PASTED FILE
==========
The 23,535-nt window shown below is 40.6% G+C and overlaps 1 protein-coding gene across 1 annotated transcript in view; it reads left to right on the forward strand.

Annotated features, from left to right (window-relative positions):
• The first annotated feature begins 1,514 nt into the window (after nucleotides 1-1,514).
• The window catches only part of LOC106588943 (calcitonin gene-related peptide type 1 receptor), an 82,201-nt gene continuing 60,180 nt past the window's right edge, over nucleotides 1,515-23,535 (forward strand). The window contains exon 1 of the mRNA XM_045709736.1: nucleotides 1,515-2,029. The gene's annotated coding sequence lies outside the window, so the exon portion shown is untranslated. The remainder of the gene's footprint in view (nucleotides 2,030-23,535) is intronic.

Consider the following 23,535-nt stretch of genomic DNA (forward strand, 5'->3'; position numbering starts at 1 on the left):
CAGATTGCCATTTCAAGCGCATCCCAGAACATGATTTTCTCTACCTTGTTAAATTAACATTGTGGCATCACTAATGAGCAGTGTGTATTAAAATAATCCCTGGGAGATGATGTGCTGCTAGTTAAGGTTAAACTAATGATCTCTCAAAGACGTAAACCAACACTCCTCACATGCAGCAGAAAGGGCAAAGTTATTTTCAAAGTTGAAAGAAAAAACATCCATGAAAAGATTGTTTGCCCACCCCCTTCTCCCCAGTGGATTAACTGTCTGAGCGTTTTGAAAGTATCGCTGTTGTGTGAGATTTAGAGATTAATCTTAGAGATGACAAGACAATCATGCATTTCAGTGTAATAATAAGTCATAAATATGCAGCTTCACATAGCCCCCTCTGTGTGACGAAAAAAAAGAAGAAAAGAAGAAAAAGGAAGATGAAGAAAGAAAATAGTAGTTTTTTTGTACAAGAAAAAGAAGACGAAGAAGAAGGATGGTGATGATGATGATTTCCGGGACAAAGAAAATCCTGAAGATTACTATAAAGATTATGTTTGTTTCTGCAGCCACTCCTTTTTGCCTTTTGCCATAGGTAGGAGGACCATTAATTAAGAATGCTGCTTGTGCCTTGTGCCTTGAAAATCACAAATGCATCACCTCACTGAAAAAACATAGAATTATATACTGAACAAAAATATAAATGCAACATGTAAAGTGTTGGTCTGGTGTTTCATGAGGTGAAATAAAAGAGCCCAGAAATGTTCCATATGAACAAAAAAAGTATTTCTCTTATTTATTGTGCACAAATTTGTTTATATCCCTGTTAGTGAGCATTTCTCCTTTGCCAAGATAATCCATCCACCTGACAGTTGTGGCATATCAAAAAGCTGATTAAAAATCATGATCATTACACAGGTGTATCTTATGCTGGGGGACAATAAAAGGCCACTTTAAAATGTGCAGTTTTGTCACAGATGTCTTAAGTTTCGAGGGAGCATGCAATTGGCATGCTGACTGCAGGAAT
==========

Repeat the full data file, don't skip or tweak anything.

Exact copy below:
The 23,535-nt window shown below is 40.6% G+C and overlaps 1 protein-coding gene across 1 annotated transcript in view; it reads left to right on the forward strand.

Annotated features, from left to right (window-relative positions):
• The first annotated feature begins 1,514 nt into the window (after nucleotides 1-1,514).
• The window catches only part of LOC106588943 (calcitonin gene-related peptide type 1 receptor), an 82,201-nt gene continuing 60,180 nt past the window's right edge, over nucleotides 1,515-23,535 (forward strand). The window contains exon 1 of the mRNA XM_045709736.1: nucleotides 1,515-2,029. The gene's annotated coding sequence lies outside the window, so the exon portion shown is untranslated. The remainder of the gene's footprint in view (nucleotides 2,030-23,535) is intronic.

Consider the following 23,535-nt stretch of genomic DNA (forward strand, 5'->3'; position numbering starts at 1 on the left):
CAGATTGCCATTTCAAGCGCATCCCAGAACATGATTTTCTCTACCTTGTTAAATTAACATTGTGGCATCACTAATGAGCAGTGTGTATTAAAATAATCCCTGGGAGATGATGTGCTGCTAGTTAAGGTTAAACTAATGATCTCTCAAAGACGTAAACCAACACTCCTCACATGCAGCAGAAAGGGCAAAGTTATTTTCAAAGTTGAAAGAAAAAACATCCATGAAAAGATTGTTTGCCCACCCCCTTCTCCCCAGTGGATTAACTGTCTGAGCGTTTTGAAAGTATCGCTGTTGTGTGAGATTTAGAGATTAATCTTAGAGATGACAAGACAATCATGCATTTCAGTGTAATAATAAGTCATAAATATGCAGCTTCACATAGCCCCCTCTGTGTGACGAAAAAAAAGAAGAAAAGAAGAAAAAGGAAGATGAAGAAAGAAAATAGTAGTTTTTTTGTACAAGAAAAAGAAGACGAAGAAGAAGGATGGTGATGATGATGATTTCCGGGACAAAGAAAATCCTGAAGATTACTATAAAGATTATGTTTGTTTCTGCAGCCACTCCTTTTTGCCTTTTGCCATAGGTAGGAGGACCATTAATTAAGAATGCTGCTTGTGCCTTGTGCCTTGAAAATCACAAATGCATCACCTCACTGAAAAAACATAGAATTATATACTGAACAAAAATATAAATGCAACATGTAAAGTGTTGGTCTGGTGTTTCATGAGGTGAAATAAAAGAGCCCAGAAATGTTCCATATGAACAAAAAAAGTATTTCTCTTATTTATTGTGCACAAATTTGTTTATATCCCTGTTAGTGAGCATTTCTCCTTTGCCAAGATAATCCATCCACCTGACAGTTGTGGCATATCAAAAAGCTGATTAAAAATCATGATCATTACACAGGTGTATCTTATGCTGGGGGACAATAAAAGGCCACTTTAAAATGTGCAGTTTTGTCACAGATGTCTTAAGTTTCGAGGGAGCATGCAATTGGCATGCTGACTGCAGGAAT